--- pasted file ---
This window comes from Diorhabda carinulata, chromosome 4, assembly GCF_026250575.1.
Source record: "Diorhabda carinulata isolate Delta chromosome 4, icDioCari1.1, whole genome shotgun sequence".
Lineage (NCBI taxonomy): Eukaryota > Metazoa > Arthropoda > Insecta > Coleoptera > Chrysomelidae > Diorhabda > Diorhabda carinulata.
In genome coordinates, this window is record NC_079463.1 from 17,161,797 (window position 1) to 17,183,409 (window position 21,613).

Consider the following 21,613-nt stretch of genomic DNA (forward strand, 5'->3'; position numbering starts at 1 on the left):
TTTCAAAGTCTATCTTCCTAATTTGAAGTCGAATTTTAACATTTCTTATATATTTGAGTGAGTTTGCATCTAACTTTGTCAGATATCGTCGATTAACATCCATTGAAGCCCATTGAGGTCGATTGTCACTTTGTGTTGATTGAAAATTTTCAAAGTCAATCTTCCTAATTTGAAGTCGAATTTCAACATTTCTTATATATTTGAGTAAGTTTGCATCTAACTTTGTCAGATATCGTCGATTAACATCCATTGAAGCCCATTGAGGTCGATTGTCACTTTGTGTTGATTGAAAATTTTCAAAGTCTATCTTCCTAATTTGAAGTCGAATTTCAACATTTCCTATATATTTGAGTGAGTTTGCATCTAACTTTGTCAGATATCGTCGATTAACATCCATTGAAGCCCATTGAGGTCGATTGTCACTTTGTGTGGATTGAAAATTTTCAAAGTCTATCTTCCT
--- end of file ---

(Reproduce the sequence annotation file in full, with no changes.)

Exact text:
This window comes from Diorhabda carinulata, chromosome 4, assembly GCF_026250575.1.
Source record: "Diorhabda carinulata isolate Delta chromosome 4, icDioCari1.1, whole genome shotgun sequence".
Lineage (NCBI taxonomy): Eukaryota > Metazoa > Arthropoda > Insecta > Coleoptera > Chrysomelidae > Diorhabda > Diorhabda carinulata.
In genome coordinates, this window is record NC_079463.1 from 17,161,797 (window position 1) to 17,183,409 (window position 21,613).

Consider the following 21,613-nt stretch of genomic DNA (forward strand, 5'->3'; position numbering starts at 1 on the left):
TTTCAAAGTCTATCTTCCTAATTTGAAGTCGAATTTTAACATTTCTTATATATTTGAGTGAGTTTGCATCTAACTTTGTCAGATATCGTCGATTAACATCCATTGAAGCCCATTGAGGTCGATTGTCACTTTGTGTTGATTGAAAATTTTCAAAGTCAATCTTCCTAATTTGAAGTCGAATTTCAACATTTCTTATATATTTGAGTAAGTTTGCATCTAACTTTGTCAGATATCGTCGATTAACATCCATTGAAGCCCATTGAGGTCGATTGTCACTTTGTGTTGATTGAAAATTTTCAAAGTCTATCTTCCTAATTTGAAGTCGAATTTCAACATTTCCTATATATTTGAGTGAGTTTGCATCTAACTTTGTCAGATATCGTCGATTAACATCCATTGAAGCCCATTGAGGTCGATTGTCACTTTGTGTGGATTGAAAATTTTCAAAGTCTATCTTCCT